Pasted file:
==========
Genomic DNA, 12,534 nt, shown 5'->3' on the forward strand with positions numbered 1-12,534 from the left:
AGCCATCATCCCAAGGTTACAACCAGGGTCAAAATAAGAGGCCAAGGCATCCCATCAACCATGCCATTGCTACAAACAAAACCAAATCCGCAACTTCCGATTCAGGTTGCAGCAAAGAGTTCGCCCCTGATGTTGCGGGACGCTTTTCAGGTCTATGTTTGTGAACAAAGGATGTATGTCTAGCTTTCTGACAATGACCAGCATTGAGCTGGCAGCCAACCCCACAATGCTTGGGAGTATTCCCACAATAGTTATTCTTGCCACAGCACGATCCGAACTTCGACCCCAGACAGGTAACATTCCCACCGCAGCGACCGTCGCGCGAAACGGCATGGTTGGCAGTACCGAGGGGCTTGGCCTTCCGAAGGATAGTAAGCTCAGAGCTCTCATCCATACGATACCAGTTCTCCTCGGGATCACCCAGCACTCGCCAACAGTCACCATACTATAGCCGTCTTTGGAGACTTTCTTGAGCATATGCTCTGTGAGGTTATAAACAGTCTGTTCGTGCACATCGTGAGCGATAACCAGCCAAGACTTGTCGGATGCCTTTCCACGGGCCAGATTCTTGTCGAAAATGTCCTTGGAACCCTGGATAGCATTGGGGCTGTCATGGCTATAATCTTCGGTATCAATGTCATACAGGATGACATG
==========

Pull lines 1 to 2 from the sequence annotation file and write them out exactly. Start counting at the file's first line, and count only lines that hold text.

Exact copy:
Genomic DNA, 12,534 nt, shown 5'->3' on the forward strand with positions numbered 1-12,534 from the left:
AGCCATCATCCCAAGGTTACAACCAGGGTCAAAATAAGAGGCCAAGGCATCCCATCAACCATGCCATTGCTACAAACAAAACCAAATCCGCAACTTCCGATTCAGGTTGCAGCAAAGAGTTCGCCCCTGATGTTGCGGGACGCTTTTCAGGTCTATGTTTGTGAACAAAGGATGTATGTCTAGCTTTCTGACAATGACCAGCATTGAGCTGGCAGCCAACCCCACAATGCTTGGGAGTATTCCCACAATAGTTATTCTTGCCACAGCACGATCCGAACTTCGACCCCAGACAGGTAACATTCCCACCGCAGCGACCGTCGCGCGAAACGGCATGGTTGGCAGTACCGAGGGGCTTGGCCTTCCGAAGGATAGTAAGCTCAGAGCTCTCATCCATACGATACCAGTTCTCCTCGGGATCACCCAGCACTCGCCAACAGTCACCATACTATAGCCGTCTTTGGAGACTTTCTTGAGCATATGCTCTGTGAGGTTATAAACAGTCTGTTCGTGCACATCGTGAGCGATAACCAGCCAAGACTTGTCGGATGCCTTTCCACGGGCCAGATTCTTGTCGAAAATGTCCTTGGAACCCTGGATAGCATTGGGGCTGTCATGGCTATAATCTTCGGTATCAATGTCATACAGGATGACATG